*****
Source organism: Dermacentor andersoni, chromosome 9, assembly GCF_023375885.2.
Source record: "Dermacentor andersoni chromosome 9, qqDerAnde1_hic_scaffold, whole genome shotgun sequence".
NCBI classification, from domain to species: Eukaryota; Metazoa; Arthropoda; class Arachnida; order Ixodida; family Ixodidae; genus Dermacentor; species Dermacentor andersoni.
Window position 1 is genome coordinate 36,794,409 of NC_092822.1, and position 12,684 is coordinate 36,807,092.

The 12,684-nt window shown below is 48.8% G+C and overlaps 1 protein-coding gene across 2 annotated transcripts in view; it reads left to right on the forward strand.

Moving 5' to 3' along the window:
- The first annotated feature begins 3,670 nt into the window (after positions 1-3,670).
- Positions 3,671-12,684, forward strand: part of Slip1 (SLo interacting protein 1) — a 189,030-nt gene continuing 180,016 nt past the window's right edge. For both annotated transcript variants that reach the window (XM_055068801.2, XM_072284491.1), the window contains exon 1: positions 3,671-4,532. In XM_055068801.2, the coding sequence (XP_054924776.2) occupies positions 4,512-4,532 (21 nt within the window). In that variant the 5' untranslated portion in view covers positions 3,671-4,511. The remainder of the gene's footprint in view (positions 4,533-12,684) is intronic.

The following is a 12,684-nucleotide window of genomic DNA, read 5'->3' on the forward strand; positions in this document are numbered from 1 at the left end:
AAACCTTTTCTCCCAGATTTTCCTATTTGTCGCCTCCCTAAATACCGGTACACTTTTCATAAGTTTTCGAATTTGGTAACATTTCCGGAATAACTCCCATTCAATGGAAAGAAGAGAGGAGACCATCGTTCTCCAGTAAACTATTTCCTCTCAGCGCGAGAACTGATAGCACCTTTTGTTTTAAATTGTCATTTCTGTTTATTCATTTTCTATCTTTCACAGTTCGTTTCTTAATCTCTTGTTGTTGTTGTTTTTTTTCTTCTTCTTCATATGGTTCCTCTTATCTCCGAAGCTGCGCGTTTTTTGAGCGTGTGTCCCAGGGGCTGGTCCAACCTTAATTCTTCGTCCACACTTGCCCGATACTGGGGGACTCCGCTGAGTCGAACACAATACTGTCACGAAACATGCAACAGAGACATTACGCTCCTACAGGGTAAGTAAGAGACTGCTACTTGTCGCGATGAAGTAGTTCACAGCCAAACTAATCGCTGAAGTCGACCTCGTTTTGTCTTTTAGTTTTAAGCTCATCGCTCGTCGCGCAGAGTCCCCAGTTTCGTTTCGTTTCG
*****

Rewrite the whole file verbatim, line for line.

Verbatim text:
Source organism: Dermacentor andersoni, chromosome 9, assembly GCF_023375885.2.
Source record: "Dermacentor andersoni chromosome 9, qqDerAnde1_hic_scaffold, whole genome shotgun sequence".
NCBI classification, from domain to species: Eukaryota; Metazoa; Arthropoda; class Arachnida; order Ixodida; family Ixodidae; genus Dermacentor; species Dermacentor andersoni.
Window position 1 is genome coordinate 36,794,409 of NC_092822.1, and position 12,684 is coordinate 36,807,092.

The 12,684-nt window shown below is 48.8% G+C and overlaps 1 protein-coding gene across 2 annotated transcripts in view; it reads left to right on the forward strand.

Moving 5' to 3' along the window:
- The first annotated feature begins 3,670 nt into the window (after positions 1-3,670).
- Positions 3,671-12,684, forward strand: part of Slip1 (SLo interacting protein 1) — a 189,030-nt gene continuing 180,016 nt past the window's right edge. For both annotated transcript variants that reach the window (XM_055068801.2, XM_072284491.1), the window contains exon 1: positions 3,671-4,532. In XM_055068801.2, the coding sequence (XP_054924776.2) occupies positions 4,512-4,532 (21 nt within the window). In that variant the 5' untranslated portion in view covers positions 3,671-4,511. The remainder of the gene's footprint in view (positions 4,533-12,684) is intronic.

The following is a 12,684-nucleotide window of genomic DNA, read 5'->3' on the forward strand; positions in this document are numbered from 1 at the left end:
AAACCTTTTCTCCCAGATTTTCCTATTTGTCGCCTCCCTAAATACCGGTACACTTTTCATAAGTTTTCGAATTTGGTAACATTTCCGGAATAACTCCCATTCAATGGAAAGAAGAGAGGAGACCATCGTTCTCCAGTAAACTATTTCCTCTCAGCGCGAGAACTGATAGCACCTTTTGTTTTAAATTGTCATTTCTGTTTATTCATTTTCTATCTTTCACAGTTCGTTTCTTAATCTCTTGTTGTTGTTGTTTTTTTTCTTCTTCTTCATATGGTTCCTCTTATCTCCGAAGCTGCGCGTTTTTTGAGCGTGTGTCCCAGGGGCTGGTCCAACCTTAATTCTTCGTCCACACTTGCCCGATACTGGGGGACTCCGCTGAGTCGAACACAATACTGTCACGAAACATGCAACAGAGACATTACGCTCCTACAGGGTAAGTAAGAGACTGCTACTTGTCGCGATGAAGTAGTTCACAGCCAAACTAATCGCTGAAGTCGACCTCGTTTTGTCTTTTAGTTTTAAGCTCATCGCTCGTCGCGCAGAGTCCCCAGTTTCGTTTCGTTTCG